The effects of deforestation on humans, the environment and biodiversity

ByDaniil Filipenco

The effects of deforestation on humans, the environment and biodiversity

Every year a massive number of trees are chopped down throughout the world. At the same time, data shows that this is being done at a pace that is considerably faster than reforestation efforts. It is believed this disparity will cause significant damage to the planet.

Forest loss contributes to climate change as well as biodiversity loss which plays an important role in the environment. This in turn impacts humans’ health and wellbeing.

Forests are home to numerous creatures and a plethora of unique plant species. Moreover, forests absorb the excess of carbon dioxide (CO2) from the atmosphere.

Many actions have been taken to bring a halt to forest devastation. Years of dedicated work by environmental activists, lawmakers, and even some corporations are beginning to bear fruit but there is still much more to be done.

The effects of deforestation on humans

The trees that are cut down somewhere far away from where we live might seem to have little impact on our lives but the reality differs because deforestation affects people’s health, livelihoods, and food.


Forest destruction forces animals to migrate. This considerably increases the chances of contact between humans and animals which in turn can lead to the spread of zoonotic diseases.

In 2023 there were reports of zoonotic disease outbreaks in East Africa including the Ebola epidemic in Uganda at the beginning of the year and the Marburg virus breakout in Tanzania in March. These viruses lead to serious ill health and frequently result in high death rates.

Examples of zoonotic diseases:

  • Mosquitoes transmit malaria to people and mosquito populations thrive as biodiversity declines. According to a 2020 research, deforestation increases the chances of malaria spreading
  • A 2017 research connected the outbreak of Ebola in Central and Western Africa to forest destruction
  • SARS-CoV2, the virus responsible for COVID-19, is thought to have migrated from animals to people

To deal with this issue, a 2021 study from the Harvard School of Public Health proposed altering agriculture methods and safeguarding our forests.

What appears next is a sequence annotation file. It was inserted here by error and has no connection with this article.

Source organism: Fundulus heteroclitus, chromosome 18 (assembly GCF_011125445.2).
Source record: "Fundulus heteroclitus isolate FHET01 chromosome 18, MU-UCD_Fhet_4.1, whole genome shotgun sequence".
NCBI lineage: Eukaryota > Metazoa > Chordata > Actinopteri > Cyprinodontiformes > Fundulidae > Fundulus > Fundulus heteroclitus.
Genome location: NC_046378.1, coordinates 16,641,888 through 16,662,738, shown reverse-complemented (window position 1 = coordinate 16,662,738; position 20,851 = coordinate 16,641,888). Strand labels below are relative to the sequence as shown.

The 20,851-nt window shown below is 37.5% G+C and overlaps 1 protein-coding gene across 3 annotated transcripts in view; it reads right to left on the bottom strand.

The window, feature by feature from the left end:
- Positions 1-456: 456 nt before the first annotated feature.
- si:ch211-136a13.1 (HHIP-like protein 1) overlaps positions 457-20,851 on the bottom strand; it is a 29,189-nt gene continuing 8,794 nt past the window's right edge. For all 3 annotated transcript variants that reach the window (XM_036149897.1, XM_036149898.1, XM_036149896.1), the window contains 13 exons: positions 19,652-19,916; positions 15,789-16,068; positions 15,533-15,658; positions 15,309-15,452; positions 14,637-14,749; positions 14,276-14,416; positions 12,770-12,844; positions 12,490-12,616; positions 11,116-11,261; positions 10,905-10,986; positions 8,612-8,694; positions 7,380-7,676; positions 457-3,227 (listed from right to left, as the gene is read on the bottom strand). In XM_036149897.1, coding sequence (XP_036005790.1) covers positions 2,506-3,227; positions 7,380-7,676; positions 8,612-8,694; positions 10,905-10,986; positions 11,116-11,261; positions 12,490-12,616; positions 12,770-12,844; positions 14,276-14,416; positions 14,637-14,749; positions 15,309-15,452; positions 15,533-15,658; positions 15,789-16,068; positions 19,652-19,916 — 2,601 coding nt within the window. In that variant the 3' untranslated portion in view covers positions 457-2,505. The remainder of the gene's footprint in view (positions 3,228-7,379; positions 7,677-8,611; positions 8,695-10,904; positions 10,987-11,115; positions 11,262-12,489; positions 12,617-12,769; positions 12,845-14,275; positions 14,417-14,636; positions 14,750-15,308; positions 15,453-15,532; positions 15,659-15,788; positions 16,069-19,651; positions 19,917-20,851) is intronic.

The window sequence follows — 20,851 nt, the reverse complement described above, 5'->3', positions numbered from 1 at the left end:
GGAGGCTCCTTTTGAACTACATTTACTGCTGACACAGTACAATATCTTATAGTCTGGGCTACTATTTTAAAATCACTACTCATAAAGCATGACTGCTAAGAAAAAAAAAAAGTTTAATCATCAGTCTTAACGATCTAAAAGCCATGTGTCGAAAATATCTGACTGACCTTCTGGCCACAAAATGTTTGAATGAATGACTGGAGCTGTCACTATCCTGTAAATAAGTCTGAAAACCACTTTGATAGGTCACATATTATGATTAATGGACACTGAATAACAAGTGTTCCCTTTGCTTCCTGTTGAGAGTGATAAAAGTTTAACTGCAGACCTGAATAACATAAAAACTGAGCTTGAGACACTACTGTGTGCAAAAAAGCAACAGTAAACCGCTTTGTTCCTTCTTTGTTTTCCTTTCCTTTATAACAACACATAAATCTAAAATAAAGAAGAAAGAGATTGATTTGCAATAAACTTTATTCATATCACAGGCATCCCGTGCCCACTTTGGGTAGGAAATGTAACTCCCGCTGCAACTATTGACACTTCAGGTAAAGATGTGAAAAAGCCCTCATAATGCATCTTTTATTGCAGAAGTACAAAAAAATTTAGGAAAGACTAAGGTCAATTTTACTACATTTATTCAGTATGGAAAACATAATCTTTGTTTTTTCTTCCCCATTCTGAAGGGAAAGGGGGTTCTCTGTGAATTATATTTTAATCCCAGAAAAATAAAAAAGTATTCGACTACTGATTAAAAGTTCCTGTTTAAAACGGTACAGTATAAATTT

Human encounters with diseases such as brucellosis, bovine tuberculosis, and salmonellosis have been significantly reduced in many countries thanks to control measures to deal with diseases that affect poultry and farm animals.

Vaccinations against some illnesses, such as rabies, routine testing for intestinal parasites and other infections together with disease control procedures are examples of additional preventative measures that aim to protect animals.

Food scarcity

  • Native people obtain food and medicine directly from forest plant species or grow crops in fertile soil. Deforestation, the main reason for which is to free up land for conventional agriculture, deprives these people of the resources they need to cultivate food to survive which leads to food insecurity.
  • To feed the rising populations of cities, conventional agricultural producers transform forests into land that can be used for livestock grazing or palm oil and soy production. As a result, the landscapes lose biodiversity and fertility which ultimately makes them unsuitable for long-term food production.

Displaced locals

According to the International Union for the Conservation of Nature (IUCN), roughly a quarter of the planet’s population depends on forests. Native communities around the world face some of the most serious consequences of forest loss with deforestation forcing entire villages to relocate.

Effects of deforestation on the environment

Soil erosion

Tree roots help to stabilize and hold soil in place but the removal of trees loosens the earth and exposes it to destructive rains and wind. Deforestation thus accelerates soil erosion.

In Iran, researchers investigated the effects of deforestation on loess (a mineral-rich soil layer composed of dust and silt). They discovered that agriculture, livestock grazing, and wood usage all contributed to deforestation in the northeastern region of the country which led to the loss of soil and nutrients.

Global warming

Trees help to keep the world’s CO2 levels in check as the gas circulates through the air, oceans, and earth. Deforestation releases the stored gas back into the atmosphere thus contributing to global warming.